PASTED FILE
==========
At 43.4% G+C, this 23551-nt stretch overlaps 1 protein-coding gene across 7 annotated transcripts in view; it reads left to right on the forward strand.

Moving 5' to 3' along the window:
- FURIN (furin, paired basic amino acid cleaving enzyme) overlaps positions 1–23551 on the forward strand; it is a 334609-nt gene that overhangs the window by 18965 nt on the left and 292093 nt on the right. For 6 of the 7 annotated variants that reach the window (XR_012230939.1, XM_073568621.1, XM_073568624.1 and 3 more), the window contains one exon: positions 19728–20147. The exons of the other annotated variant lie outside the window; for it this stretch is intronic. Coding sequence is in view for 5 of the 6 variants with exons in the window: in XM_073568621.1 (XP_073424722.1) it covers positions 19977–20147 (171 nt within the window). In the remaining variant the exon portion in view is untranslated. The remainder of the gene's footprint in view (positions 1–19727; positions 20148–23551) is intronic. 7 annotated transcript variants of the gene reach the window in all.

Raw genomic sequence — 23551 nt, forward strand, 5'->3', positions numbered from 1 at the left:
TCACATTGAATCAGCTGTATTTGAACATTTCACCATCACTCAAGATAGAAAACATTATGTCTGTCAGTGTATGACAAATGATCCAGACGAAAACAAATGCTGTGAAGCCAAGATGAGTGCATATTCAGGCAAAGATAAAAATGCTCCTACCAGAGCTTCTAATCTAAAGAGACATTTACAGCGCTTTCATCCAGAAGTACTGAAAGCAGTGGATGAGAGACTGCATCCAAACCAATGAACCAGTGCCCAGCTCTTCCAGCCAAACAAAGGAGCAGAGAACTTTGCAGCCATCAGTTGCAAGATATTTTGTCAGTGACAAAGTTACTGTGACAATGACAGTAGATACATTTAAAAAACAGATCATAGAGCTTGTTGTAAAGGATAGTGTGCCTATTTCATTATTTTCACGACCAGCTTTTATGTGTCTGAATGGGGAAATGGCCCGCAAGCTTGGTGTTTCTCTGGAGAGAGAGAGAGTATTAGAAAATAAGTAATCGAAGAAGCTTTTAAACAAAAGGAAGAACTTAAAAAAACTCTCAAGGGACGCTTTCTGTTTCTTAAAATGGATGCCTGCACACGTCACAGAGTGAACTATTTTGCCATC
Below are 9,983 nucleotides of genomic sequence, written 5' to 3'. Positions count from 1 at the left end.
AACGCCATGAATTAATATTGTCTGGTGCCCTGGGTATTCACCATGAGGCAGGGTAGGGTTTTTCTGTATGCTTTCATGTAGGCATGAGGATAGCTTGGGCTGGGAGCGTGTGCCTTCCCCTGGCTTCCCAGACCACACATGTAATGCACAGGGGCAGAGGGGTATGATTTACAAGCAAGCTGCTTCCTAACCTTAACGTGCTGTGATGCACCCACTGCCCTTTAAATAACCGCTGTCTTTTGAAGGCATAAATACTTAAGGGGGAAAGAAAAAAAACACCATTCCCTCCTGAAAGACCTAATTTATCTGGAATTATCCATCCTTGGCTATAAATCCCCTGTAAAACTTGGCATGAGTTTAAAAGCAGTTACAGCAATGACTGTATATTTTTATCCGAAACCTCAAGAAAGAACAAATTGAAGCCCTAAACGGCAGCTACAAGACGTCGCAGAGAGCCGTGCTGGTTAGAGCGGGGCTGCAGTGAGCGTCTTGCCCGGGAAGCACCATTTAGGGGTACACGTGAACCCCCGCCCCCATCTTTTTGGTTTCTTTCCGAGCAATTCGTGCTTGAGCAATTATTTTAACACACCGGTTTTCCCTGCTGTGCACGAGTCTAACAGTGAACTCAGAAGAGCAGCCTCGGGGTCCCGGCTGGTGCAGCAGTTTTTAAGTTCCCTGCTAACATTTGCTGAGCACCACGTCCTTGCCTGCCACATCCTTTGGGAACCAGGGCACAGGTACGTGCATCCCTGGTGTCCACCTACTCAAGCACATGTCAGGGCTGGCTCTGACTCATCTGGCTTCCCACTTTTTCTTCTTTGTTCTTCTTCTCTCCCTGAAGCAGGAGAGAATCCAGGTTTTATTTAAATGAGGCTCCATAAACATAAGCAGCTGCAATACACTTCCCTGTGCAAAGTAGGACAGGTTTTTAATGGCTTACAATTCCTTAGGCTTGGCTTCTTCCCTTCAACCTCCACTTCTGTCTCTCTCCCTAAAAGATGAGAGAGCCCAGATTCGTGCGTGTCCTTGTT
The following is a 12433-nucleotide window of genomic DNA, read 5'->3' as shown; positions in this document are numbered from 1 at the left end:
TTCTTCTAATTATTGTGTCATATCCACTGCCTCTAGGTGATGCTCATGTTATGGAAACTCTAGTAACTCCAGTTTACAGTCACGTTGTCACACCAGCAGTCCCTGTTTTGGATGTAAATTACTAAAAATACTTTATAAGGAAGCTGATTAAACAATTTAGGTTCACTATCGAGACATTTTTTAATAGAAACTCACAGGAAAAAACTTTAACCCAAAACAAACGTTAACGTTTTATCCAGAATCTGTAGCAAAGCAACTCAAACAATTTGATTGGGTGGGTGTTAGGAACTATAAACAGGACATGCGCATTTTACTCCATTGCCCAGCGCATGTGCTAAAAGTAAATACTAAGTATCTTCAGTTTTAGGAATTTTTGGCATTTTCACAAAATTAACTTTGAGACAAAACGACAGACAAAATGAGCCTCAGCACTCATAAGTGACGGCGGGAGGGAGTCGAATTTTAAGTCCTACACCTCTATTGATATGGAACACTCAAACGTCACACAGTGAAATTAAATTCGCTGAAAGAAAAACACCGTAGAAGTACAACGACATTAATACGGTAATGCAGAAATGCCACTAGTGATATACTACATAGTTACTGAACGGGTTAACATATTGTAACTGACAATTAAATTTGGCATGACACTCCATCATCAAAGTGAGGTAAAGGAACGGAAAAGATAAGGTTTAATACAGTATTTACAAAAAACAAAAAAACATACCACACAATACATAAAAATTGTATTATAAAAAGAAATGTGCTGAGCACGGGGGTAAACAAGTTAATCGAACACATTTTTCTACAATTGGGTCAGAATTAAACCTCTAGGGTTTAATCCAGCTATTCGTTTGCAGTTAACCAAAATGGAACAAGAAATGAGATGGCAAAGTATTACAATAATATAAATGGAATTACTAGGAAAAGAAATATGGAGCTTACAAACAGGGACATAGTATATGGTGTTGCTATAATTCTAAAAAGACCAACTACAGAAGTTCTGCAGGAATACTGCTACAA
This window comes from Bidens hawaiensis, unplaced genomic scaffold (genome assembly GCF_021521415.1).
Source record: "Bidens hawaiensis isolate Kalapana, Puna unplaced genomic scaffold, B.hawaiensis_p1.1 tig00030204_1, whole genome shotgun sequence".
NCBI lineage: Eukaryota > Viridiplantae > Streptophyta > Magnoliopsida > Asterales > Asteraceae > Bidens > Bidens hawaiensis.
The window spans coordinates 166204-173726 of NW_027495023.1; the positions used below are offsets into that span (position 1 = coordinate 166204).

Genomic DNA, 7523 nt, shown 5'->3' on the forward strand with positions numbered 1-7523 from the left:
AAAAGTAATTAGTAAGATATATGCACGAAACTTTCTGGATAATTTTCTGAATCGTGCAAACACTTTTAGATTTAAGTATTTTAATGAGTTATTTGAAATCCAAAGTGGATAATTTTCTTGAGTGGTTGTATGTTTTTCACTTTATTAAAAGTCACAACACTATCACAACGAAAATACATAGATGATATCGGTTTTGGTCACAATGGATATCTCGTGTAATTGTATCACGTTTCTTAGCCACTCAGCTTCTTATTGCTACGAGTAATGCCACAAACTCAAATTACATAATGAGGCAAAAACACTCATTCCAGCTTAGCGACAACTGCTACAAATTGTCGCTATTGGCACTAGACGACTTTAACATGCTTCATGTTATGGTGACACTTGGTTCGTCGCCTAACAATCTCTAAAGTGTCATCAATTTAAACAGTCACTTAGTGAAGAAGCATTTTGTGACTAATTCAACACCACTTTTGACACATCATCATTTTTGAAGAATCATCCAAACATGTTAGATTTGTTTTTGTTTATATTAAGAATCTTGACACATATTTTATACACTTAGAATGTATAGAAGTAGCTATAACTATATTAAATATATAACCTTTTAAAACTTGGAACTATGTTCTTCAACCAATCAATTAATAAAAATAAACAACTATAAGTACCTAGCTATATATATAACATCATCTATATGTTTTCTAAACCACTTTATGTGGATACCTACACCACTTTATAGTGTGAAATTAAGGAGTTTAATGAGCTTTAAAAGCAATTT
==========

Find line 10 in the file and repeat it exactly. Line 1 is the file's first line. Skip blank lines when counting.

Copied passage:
This window comes from Bidens hawaiensis, unplaced genomic scaffold (genome assembly GCF_021521415.1).